Our great God can reverse the seemingly irreversible and give us great gain in spite of our loss. Jesus is in the business of reversing the seemingly irreversible; as He said, “With man this is impossible; but with God all things are possible” (Matthew 19:26).

  • He reversed the lost years of Abraham and Sarah without children
  • He reversed the lost years of Moses on the back side of the desert
  • He reversed the lost years of the Samaritan woman at the well
  • He reversed the lost years of Zacchaeus the despised tax collector
  • He reversed the lost years of Saul of Tarsus
  • He reversed the lost years of the paralyzed man at the pool Bethesda

So the question is this: What lost years is our Lord ready to reverse in your life today? The lesson of the locusts should lift our spirits above all that has been lost in our lives, knowing that Jesus is ready, willing, and able to turn every loss into our great gain.

This is the Gospel. This is grace for your race. NEVER FORGET THAT . . . AMEN!

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I will rejoice over Jerusalem and take delight in my people; the sound of weeping and of crying will be heard in it no more. (Isaiah 65:19)

Let these words from our Lord comfort you in your every affliction, because the day is coming when the sound of weeping and of crying will be heard no more forever. A pastor lives in a world marked by weeping and crying, going from one storm to another with the saints God has entrusted to his care. But the day is coming when every storm shall be stilled. That, beloved, is the promise that is designed to propel us forward through every dark night of the soul.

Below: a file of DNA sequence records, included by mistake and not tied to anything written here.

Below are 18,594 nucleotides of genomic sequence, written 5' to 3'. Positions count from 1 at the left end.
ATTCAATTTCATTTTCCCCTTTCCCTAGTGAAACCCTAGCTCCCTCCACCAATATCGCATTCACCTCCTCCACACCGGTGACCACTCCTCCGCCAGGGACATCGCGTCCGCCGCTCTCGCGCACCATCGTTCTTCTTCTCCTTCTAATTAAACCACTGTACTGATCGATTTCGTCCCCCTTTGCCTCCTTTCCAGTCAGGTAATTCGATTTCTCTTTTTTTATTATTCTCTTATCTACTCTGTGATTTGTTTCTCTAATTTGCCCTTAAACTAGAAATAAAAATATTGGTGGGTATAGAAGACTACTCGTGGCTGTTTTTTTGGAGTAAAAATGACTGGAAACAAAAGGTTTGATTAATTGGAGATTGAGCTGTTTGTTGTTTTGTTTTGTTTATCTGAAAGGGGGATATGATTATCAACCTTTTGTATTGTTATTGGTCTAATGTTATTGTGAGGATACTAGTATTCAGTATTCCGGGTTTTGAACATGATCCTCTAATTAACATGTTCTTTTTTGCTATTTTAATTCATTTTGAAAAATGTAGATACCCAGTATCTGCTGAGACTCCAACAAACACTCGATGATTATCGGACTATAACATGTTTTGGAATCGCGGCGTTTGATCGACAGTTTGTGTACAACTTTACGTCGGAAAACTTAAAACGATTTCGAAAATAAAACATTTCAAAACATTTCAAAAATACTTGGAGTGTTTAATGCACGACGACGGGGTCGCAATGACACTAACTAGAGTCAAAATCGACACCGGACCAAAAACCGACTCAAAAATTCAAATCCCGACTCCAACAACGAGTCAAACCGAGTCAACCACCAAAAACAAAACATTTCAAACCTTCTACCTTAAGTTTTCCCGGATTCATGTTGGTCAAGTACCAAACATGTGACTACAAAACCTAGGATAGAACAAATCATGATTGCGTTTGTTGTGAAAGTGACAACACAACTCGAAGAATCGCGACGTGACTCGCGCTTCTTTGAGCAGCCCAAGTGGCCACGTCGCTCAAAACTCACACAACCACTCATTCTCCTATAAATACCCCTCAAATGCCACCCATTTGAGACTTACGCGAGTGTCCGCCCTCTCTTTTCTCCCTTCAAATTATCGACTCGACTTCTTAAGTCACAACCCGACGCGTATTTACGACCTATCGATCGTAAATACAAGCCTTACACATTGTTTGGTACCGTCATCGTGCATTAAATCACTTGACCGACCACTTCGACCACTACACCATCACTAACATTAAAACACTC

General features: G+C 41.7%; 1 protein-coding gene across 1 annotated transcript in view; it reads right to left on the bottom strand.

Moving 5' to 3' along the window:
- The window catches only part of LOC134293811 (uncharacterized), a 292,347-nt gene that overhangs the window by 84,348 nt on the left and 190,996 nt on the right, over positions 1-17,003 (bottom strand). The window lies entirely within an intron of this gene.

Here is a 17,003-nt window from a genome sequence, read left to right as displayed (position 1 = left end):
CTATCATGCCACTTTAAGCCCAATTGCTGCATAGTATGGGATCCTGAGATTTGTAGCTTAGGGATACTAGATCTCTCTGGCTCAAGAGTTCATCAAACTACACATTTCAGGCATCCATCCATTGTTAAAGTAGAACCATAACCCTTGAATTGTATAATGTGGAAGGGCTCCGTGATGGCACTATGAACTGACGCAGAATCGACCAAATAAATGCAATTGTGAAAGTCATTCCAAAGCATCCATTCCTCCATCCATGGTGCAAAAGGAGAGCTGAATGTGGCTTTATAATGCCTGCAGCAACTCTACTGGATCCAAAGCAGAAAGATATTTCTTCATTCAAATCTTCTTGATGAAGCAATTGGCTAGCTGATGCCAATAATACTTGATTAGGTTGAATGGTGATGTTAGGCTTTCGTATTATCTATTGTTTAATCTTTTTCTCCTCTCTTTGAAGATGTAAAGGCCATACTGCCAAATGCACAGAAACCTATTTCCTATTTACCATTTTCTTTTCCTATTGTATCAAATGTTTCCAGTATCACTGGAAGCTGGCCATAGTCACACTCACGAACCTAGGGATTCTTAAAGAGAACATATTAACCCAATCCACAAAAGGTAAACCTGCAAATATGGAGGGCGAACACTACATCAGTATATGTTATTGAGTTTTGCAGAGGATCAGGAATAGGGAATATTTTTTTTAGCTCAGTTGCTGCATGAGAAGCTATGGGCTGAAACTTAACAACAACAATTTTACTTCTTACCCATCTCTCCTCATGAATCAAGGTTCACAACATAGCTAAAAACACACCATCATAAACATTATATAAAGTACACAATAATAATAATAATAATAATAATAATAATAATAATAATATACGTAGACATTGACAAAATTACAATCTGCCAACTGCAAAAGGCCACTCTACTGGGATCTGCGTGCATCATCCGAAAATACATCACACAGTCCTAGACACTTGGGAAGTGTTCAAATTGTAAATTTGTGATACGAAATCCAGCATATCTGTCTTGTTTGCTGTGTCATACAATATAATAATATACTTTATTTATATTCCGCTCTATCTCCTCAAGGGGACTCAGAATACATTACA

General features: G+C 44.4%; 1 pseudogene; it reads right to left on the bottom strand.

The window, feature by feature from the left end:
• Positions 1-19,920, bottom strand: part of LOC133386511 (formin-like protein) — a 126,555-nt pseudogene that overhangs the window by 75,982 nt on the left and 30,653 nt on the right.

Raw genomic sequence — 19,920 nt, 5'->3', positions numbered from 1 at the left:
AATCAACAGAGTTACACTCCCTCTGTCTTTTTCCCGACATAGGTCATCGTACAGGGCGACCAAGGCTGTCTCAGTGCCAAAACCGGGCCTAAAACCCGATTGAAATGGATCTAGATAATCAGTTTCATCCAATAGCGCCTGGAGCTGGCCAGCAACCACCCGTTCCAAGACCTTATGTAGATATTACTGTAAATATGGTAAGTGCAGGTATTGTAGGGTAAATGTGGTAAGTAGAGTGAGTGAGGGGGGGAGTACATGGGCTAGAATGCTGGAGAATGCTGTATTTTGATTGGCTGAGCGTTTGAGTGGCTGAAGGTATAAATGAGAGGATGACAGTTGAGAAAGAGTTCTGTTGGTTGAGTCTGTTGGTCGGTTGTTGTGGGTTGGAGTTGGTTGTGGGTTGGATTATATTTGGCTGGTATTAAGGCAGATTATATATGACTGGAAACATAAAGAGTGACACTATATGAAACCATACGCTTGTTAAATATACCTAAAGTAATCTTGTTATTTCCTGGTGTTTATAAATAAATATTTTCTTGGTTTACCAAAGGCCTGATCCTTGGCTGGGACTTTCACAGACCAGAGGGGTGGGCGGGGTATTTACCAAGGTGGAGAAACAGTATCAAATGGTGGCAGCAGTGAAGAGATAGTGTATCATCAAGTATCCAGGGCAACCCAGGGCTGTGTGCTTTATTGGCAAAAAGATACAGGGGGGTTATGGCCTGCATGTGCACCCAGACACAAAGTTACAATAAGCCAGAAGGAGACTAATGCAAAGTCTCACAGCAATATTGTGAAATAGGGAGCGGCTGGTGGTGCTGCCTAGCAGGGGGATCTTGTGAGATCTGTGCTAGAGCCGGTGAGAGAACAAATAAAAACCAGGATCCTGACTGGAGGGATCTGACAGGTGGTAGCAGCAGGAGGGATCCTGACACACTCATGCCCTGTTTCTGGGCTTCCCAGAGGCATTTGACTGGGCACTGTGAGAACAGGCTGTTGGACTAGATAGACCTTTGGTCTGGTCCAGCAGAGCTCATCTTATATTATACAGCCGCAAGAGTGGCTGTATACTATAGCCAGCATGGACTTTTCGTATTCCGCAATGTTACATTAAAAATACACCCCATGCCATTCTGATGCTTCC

The promise is as profound as it is personal. A day is coming in the not-so-distant future when we will be carried on the wings of eagles into the presence of our Lord . . . or we will watch in awe when He returns to earth on the clouds of heaven. Either way, we will have received the fulfillment of God’s promise of perfection, and there will be nothing to hinder our joy and fulfillment. We will be with our Lord and we will weep no more, because every desire of the heart will be eternally filled. There will be no more sorrow . . . no more suffering . . . no more storm winds blowing our way. Mourning will be exchanged for rejoicing that will go on forevermore.

Perhaps you find yourself today in the midst of sorrow because of some loss in your life—the loss of a job, the loss of a relationship, the loss of your health, the loss of an opportunity, the loss of a loved one. This is the reality of living in a broken world as broken people. But the time is coming when all that is broken will be made whole. Every tear will be wiped away and every wound healed.

Look to that promise, Christian, and let it strengthen you every step of the way toward the paradise that awaits you. Eye has not seen and ear has not heard the infinite joys that await the saints of God who will one day glory in the eternal presence of Jesus Christ.